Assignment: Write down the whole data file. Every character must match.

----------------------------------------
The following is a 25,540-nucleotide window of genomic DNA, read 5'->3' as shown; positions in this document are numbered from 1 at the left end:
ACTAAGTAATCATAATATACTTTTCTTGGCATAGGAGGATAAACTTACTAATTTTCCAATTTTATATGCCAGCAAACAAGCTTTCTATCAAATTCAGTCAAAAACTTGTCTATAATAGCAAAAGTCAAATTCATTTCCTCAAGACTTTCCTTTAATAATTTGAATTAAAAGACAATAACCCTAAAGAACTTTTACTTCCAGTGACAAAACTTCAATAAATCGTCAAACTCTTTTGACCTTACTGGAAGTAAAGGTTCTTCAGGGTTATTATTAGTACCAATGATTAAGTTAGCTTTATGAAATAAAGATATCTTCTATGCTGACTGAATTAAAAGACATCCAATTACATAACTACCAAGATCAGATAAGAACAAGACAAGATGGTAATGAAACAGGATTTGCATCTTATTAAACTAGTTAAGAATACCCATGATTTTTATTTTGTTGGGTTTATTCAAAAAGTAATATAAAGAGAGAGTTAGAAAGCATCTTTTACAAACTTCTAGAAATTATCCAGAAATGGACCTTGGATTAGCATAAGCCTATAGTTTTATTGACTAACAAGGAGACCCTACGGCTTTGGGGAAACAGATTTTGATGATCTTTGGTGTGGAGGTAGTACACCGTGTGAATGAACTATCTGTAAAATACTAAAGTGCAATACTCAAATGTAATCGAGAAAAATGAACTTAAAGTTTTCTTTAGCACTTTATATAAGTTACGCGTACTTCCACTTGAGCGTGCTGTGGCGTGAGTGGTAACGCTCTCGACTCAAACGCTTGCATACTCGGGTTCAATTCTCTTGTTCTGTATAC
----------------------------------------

The following is a 25,540-nucleotide window of genomic DNA, read 5'->3' as shown; positions in this document are numbered from 1 at the left end:
ACTAAGTAATCATAATATACTTTTCTTGGCATAGGAGGATAAACTTACTAATTTTCCAATTTTATATGCCAGCAAACAAGCTTTCTATCAAATTCAGTCAAAAACTTGTCTATAATAGCAAAAGTCAAATTCATTTCCTCAAGACTTTCCTTTAATAATTTGAATTAAAAGACAATAACCCTAAAGAACTTTTACTTCCAGTGACAAAACTTCAATAAATCGTCAAACTCTTTTGACCTTACTGGAAGTAAAGGTTCTTCAGGGTTATTATTAGTACCAATGATTAAGTTAGCTTTATGAAATAAAGATATCTTCTATGCTGACTGAATTAAAAGACATCCAATTACATAACTACCAAGATCAGATAAGAACAAGACAAGATGGTAATGAAACAGGATTTGCATCTTATTAAACTAGTTAAGAATACCCATGATTTTTATTTTGTTGGGTTTATTCAAAAAGTAATATAAAGAGAGAGTTAGAAAGCATCTTTTACAAACTTCTAGAAATTATCCAGAAATGGACCTTGGATTAGCATAAGCCTATAGTTTTATTGACTAACAAGGAGACCCTACGGCTTTGGGGAAACAGATTTTGATGATCTTTGGTGTGGAGGTAGTACACCGTGTGAATGAACTATCTGTAAAATACTAAAGTGCAATACTCAAATGTAATCGAGAAAAATGAACTTAAAGTTTTCTTTAGCACTTTATATAAGTTACGCGTACTTCCACTTGAGCGTGCTGTGGCGTGAGTGGTAACGCTCTCGACTCAAACGCTTGCATACTCGGGTTCAATTCTCTTGTTCTGTATAC